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The Number Poems
10% off Paperback
Categories: 21st Century, British
Imprint: Carcanet Poetry
Publisher: Carcanet Press
Paperback (96 pages)
(Pub. Sep 2016)
eBook (EPUB) Needs ADE!
(Pub. Sep 2016)
(Pub. Sep 2016)
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Exactly what I’m saying is: the sunset comes,
and, in it, something anaesthetic mutes my mind.
The flock of flies doubles in size; the blackberries bloom.
A budgie in the sludge begins a song so long
a heap of people hear it in the year it takes
and none of them remembers where they heard it first.
The seriously delirious kid lets out his breath
and stipulates the apples which he’ll polish up
and juggle with the plums and crimson damsons at
the middle of my mind. The light grows alluvial;
a gust of hasty melody measures the air.
The mind is modulation. It’s a short haul home.
From 'Construction with Stencil'
Matthew Welton is a poet enchanted by form and process. Many of the Number Poems abide by subtle patterns or constraints, creating symmetries in the arrangement of sentences, lines, words, or metrical feet. As with good architecture, however, Welton’s rules and methods resist exclamation; rather, they are the framework upon which are established localised ambiances, be they of warmth or dazzlement, the home or the dream. Other sequences, such as the mind-altering ‘Melodies for the meanwhile’, begin with a palette of words and images and recombine them kaleidoscopically. By adding layers of colour and sound, Welton composes a modulating sensory wave. Even in silence, we do not so much read these poems as perform them.
Praise for Matthew Welton 'Welton's tuning-fork sentences make small things sing with precise beauty'
Jeremy Noel-Tod, The Sunday Times
'There's a melancholy undertow to his humour: taken together, these poems come to feel like glimpses into the Eleanor Rigby-ish private lives of all the lonely people, as they sit at home, playing with peanut shells, drawing on the walls, lost in tangled thoughts, doing nothing.'
Tristram Fane Saunders, The Telegraph 'No book this year has brought me more joy.'
Tristram Fane Saunders, Telegraph Poetry Books of the Year 2020
'A beautiful, exactly written piece of nonsense-noir'
Keith Miller, TLS Books of the Year 2020
'Through Welton's abundant assonance and alliteration, through the accents and rhythms of his syntax, sensations become linguistically tangible... Welton probes ordinary micro-phenomena to reveal the ineffable... Throughout Squid Squad, the reader is in the company of an acute observer and expert linguist turning his attention to his own use of language. Welton is without peer when it comes to putting slow motion perceptions into words'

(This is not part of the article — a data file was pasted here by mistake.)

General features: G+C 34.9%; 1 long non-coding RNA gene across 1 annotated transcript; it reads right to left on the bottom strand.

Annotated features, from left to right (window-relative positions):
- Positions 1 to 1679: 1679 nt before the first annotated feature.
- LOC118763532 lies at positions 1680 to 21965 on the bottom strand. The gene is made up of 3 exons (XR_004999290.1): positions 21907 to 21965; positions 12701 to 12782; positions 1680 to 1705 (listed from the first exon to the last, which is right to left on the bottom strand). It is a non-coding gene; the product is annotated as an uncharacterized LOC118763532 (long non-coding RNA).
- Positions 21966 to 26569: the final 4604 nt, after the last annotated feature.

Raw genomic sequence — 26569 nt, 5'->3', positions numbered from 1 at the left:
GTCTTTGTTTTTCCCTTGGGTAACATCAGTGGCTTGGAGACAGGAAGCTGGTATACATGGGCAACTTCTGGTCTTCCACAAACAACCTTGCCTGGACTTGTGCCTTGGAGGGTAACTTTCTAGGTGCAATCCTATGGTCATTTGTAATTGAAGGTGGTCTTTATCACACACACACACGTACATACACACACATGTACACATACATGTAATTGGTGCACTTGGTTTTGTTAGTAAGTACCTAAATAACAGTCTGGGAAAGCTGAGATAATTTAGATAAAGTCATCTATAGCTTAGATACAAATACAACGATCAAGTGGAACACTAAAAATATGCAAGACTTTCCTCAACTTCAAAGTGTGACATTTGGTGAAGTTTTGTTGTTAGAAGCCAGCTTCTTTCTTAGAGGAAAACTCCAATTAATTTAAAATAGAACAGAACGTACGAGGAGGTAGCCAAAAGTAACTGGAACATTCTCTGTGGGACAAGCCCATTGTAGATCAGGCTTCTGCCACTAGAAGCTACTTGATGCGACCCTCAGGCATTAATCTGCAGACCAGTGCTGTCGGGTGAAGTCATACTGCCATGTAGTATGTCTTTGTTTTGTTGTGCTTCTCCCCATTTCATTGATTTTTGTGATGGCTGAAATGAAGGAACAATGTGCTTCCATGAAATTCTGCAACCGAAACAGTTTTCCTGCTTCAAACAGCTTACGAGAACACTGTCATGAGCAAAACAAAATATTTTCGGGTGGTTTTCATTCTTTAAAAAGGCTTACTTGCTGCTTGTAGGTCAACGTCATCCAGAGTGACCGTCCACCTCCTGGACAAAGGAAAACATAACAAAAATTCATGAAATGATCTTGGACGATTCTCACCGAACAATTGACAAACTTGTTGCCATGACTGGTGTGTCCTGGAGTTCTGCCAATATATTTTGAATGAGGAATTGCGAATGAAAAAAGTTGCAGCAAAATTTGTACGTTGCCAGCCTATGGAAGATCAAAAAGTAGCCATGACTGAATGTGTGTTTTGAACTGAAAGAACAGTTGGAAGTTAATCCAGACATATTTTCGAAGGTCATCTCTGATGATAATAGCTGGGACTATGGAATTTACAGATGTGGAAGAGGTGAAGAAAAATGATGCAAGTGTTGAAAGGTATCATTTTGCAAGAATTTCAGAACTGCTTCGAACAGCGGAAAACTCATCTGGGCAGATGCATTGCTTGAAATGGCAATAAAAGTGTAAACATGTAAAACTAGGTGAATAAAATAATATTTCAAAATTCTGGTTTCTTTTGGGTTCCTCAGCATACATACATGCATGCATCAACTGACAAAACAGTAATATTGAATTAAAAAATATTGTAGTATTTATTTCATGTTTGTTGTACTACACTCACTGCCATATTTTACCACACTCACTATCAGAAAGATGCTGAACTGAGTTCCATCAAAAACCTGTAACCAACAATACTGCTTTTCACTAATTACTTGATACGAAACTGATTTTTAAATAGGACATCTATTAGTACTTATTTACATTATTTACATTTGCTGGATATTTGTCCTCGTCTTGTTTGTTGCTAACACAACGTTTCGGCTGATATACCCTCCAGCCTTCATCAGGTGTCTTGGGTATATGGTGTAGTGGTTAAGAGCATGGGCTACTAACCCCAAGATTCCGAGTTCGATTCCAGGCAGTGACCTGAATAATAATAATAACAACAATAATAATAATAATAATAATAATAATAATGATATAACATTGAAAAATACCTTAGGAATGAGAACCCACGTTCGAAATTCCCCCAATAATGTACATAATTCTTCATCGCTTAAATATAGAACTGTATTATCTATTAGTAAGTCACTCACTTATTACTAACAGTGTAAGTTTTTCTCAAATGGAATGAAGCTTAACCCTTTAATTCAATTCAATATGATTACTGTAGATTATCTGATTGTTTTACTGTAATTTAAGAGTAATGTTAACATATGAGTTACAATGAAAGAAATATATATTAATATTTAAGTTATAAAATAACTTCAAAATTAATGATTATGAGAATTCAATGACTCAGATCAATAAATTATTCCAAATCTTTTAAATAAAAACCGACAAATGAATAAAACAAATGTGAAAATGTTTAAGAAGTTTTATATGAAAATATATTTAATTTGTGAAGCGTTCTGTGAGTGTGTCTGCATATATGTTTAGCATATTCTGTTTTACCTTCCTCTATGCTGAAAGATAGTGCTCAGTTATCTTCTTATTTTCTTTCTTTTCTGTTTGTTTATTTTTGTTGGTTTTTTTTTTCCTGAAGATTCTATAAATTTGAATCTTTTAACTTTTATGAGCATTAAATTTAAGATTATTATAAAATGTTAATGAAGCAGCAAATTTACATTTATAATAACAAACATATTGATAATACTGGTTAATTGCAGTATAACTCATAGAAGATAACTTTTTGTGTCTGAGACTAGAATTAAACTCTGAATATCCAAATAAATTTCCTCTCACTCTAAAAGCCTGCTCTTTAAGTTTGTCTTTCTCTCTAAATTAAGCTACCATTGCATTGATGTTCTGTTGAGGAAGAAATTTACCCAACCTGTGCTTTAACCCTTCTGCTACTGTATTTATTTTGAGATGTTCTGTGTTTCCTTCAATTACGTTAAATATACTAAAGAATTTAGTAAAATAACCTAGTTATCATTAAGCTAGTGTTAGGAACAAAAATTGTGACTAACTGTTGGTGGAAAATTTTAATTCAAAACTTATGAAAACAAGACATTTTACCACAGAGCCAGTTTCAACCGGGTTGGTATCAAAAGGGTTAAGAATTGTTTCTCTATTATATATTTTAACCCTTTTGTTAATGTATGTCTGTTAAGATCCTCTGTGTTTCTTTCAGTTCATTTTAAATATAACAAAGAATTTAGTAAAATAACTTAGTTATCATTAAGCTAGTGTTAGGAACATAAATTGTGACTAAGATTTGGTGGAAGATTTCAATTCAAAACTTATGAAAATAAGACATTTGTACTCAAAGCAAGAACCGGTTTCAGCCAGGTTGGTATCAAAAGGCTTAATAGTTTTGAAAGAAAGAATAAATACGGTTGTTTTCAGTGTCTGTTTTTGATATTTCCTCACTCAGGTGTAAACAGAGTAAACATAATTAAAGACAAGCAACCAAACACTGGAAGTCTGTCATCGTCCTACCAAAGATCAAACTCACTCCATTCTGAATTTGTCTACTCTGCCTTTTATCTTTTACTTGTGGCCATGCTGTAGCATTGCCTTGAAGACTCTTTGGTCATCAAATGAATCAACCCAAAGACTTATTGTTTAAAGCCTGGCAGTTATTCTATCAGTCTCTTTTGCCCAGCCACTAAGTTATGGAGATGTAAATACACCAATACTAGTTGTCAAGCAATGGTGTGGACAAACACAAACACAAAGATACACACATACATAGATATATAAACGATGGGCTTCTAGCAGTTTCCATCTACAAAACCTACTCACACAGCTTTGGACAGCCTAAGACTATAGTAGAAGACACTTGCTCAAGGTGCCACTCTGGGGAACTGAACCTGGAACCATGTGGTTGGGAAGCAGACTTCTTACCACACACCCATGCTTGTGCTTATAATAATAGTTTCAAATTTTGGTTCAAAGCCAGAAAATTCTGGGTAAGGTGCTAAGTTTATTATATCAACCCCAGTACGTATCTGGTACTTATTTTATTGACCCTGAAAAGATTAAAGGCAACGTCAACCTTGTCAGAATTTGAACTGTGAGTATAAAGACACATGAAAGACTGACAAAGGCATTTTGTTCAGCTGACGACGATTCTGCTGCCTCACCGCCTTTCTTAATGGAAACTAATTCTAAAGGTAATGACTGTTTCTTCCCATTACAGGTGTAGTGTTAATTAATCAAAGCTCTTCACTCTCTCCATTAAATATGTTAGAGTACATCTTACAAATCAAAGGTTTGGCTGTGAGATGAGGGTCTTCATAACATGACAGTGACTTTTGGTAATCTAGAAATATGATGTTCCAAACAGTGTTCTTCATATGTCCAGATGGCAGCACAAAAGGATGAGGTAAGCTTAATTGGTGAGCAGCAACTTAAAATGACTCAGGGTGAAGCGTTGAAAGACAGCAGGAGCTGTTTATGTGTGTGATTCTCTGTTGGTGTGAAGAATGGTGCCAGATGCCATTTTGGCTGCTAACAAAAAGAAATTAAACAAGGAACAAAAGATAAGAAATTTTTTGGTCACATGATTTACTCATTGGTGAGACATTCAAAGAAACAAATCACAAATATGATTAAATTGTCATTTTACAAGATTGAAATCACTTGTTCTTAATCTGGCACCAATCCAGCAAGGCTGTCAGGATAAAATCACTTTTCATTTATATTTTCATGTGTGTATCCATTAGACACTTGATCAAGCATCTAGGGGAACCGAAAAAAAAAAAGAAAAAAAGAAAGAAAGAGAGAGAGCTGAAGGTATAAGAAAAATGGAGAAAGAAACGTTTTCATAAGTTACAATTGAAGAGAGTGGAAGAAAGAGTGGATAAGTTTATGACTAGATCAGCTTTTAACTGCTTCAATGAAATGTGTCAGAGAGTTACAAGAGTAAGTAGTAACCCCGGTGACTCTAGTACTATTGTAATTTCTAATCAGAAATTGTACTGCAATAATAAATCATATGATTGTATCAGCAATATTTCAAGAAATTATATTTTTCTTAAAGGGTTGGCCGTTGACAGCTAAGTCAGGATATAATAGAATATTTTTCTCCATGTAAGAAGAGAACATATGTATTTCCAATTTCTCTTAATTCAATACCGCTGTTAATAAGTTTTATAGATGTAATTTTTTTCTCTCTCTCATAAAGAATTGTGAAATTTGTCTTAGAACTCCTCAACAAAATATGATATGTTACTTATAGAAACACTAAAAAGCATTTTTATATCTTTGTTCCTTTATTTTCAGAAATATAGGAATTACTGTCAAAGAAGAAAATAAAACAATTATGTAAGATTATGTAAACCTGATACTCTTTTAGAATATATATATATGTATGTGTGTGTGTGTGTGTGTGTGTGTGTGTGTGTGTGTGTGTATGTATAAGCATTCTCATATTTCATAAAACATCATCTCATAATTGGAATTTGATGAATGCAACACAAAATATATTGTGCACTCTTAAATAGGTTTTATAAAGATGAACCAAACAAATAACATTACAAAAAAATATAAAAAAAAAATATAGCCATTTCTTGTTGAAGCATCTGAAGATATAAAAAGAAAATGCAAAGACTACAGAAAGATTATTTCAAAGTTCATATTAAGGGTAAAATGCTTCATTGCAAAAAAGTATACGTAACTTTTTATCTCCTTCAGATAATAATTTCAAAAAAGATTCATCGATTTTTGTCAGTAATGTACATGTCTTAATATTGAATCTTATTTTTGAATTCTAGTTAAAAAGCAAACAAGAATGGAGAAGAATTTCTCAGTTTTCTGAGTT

Nasser Hussain, Times Literary Supplement
'Welton is a poet who resists the idea of a stable, complete, consumable poem, as his iterative patterns of poems (in a book that calls itself 'a novel') show - and certainly, both books are short on satisfaction, questioning in different ways what poetic satisfaction might be. The mimed actions, like unoriginal incorrect versions of ancient epigrams, seem to take us to the brink of textual meaning, again and again, and then leave us there, like cartoon coyotes, scrabbling in midair.''I'm also eagerly awaiting the publication of The Book Of Matthew by Matthew Welton but I'll have to wait until September. He's a poet who has consistently (but slowly) produced some stunningly beautiful work - but this is his first complete book.'
The Poetry Review
Dave Gorman, The Observer 'I think this is the first poetry book I've recommended, but it's just stunning and deserves far wider recognition. While there's a playfulness and a lightness of touch to the writing it also left me feeling that every single word was in exactly the right place. Beautiful.'
Dave Gorman 'It arrives with a unique and distinct sensibility; his poems create their own evocative and elusive worlds. There is a kind of relaxed quizzical sensuality running throughout, an easy, compelling confidence.'
'It arrives with a unique and distinct sensibility; his poems create their own evocative and elusive worlds. There is a kind of relaxed quizzical sensuality running throughout, an easy, compelling confidence.'
The Guardian 'You're unlikely to read anything like it . . . poems are rarely so curious, precise and committed to their enquiry.'
The Carcanet Blog the clarity of distant things: Jane Duran read more On the Way to Jerusalem Farm: Carola Luther read more Notes on Field Requiem: Sheri Benning read more Windows on Translation: P.C. Evans read more Virga: Togara Muzanenhamo read more Midnight in the Kant Hotel: Rod Mengham read more
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